Charles Barkley shows serious side in ‘American Race’
New York — Charles Barkley long has been a provocative voice on matters of race — and many other matters — but he is prepared to take that role to a new level as host and executive producer of the TNT series, “American Race.”
Some of his friends were not so sure this was a good idea.
“They said, ‘Why don’t you do Charles Barkley’s favorite vacation spots?’ ” he joked Thursday during an event to promote the series at the Paley Center for Media in Manhattan.
Instead, the series takes a deep dive into race, traveling the country over four, one-hour episodes in an effort to, as Barkley put it, “have a thought-provoking conversation.”
The first episode will be previewed after TNT’s NBA playoff coverage Sunday night, then two episodes will be shown each night on May 11 and 12. All four will be available to subscribers Monday via video on demand and on the TNT app.
Barkley, TNT’s longtime NBA analyst,
conducts some eye-opening conversations — literally so, considering his wide-eyed reaction in more than one sequence.
In the first episode, Barkley is confronted in Baltimore by the mother of Tyrone West, who died in a confrontation with police in 2013. She pointedly takes issue with some of Barkley’s past statements in support of police.
“It was surreal, because I had never met a person whose son or family member had been killed by the cops,” he said. “It was really uncomfortable getting your (expletive) kicked like that.”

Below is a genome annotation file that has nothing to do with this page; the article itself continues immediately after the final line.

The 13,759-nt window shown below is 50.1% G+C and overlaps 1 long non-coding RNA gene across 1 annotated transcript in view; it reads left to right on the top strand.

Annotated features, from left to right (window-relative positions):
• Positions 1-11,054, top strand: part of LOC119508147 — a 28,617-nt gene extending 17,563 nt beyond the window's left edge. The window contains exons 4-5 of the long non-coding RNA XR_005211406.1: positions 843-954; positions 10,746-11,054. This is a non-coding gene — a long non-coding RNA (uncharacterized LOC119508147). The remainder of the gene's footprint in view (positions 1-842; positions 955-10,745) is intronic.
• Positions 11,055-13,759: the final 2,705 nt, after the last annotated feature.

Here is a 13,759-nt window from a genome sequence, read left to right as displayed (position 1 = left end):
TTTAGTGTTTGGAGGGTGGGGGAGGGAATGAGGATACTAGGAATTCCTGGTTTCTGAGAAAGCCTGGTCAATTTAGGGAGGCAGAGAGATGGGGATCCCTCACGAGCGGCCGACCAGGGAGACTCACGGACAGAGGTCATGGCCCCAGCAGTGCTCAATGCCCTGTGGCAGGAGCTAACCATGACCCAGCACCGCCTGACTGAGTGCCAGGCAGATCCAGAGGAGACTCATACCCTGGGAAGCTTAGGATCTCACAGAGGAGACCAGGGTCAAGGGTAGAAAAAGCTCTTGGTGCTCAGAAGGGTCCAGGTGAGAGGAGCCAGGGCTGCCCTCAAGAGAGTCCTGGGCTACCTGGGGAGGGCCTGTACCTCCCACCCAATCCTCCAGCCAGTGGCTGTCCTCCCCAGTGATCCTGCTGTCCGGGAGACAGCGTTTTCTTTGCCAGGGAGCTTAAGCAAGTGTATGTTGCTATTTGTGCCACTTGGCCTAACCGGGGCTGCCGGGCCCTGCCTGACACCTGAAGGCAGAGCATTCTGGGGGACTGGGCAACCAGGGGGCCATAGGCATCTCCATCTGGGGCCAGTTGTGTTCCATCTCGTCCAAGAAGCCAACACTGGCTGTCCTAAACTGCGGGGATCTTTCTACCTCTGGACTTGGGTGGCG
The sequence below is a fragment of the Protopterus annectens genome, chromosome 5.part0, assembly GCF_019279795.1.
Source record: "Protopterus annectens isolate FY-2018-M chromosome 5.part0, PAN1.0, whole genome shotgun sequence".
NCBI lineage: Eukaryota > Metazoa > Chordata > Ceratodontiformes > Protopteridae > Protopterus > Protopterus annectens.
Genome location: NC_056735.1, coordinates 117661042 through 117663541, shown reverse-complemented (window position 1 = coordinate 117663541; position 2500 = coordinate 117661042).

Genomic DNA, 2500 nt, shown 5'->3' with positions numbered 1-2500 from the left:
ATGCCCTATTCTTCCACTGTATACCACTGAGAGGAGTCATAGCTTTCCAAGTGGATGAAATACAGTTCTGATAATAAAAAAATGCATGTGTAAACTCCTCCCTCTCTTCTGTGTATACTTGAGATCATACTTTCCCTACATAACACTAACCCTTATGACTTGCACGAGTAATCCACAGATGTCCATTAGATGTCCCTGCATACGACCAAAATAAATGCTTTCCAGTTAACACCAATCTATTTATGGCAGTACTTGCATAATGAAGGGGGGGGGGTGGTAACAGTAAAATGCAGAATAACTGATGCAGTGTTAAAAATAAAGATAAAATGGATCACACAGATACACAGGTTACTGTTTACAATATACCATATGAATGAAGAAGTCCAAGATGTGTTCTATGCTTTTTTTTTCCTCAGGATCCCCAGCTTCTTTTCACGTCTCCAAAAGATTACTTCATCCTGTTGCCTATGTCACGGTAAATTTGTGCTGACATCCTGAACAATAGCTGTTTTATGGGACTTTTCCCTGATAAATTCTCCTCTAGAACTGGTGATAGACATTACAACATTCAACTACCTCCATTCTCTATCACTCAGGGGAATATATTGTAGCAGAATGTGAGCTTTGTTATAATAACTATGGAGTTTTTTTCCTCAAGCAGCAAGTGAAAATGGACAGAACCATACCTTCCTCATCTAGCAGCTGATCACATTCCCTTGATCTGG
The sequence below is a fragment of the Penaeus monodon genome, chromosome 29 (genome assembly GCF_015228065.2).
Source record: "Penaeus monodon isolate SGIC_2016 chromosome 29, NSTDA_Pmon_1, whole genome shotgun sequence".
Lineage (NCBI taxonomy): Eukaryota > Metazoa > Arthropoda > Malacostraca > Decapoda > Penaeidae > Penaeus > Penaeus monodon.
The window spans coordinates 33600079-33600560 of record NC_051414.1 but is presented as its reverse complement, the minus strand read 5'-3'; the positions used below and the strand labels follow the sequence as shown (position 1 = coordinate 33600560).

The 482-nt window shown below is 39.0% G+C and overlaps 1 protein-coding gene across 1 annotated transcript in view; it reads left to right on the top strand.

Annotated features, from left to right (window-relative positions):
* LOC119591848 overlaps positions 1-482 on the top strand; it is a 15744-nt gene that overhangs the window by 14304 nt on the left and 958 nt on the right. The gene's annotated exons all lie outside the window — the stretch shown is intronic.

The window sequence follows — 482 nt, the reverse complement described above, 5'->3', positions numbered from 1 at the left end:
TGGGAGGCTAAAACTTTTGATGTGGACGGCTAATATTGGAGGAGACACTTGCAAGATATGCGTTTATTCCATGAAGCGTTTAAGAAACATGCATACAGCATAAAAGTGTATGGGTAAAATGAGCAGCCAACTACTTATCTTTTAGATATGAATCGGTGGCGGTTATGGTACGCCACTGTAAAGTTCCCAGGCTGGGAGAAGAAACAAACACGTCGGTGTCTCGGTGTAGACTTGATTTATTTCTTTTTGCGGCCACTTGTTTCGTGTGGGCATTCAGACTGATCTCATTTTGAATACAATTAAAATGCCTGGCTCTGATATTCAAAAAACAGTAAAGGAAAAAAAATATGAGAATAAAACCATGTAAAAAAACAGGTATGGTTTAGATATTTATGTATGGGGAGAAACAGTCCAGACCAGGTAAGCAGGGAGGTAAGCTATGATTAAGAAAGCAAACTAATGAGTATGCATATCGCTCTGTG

In later episodes Barkley visits a burger restaurant in Texas at which Muslim prayers are conducted during dinner hour and speaks to an actor in Los Angeles frustrated by how Asians often are left out of conversations on race altogether.
“You hear people talk about the Muslim ban, but they don’t know any, and they talk about undocumented workers and they don’t really know any,” Barkley said. “It’s just something some guy said in a stump speech … I wanted to put a face on the situation between the cops and the black community, the Muslim community, the undocumented aliens.”
Fellow executive producer Dan Partland and six of the people featured in various episodes joined Barkley in a panel discussion on Thursday.
In the final episode Barkley and Atlanta attorney Gerald Griggs sit down with white supremacist Richard Spencer.
“We talked to him for two hours,” Barkley said. “It was the most disappointing, frustrating, angry I could ever probably envision myself in my life, especially while you’re sitting right next to me.”
When: 9:30 p.m. Sunday (sneak peek); also 9 and 10 p.m. Thursday and Friday
Rating: TV-14-LV (may be unsuitable for children under 14 with advisories for coarse language and violence)
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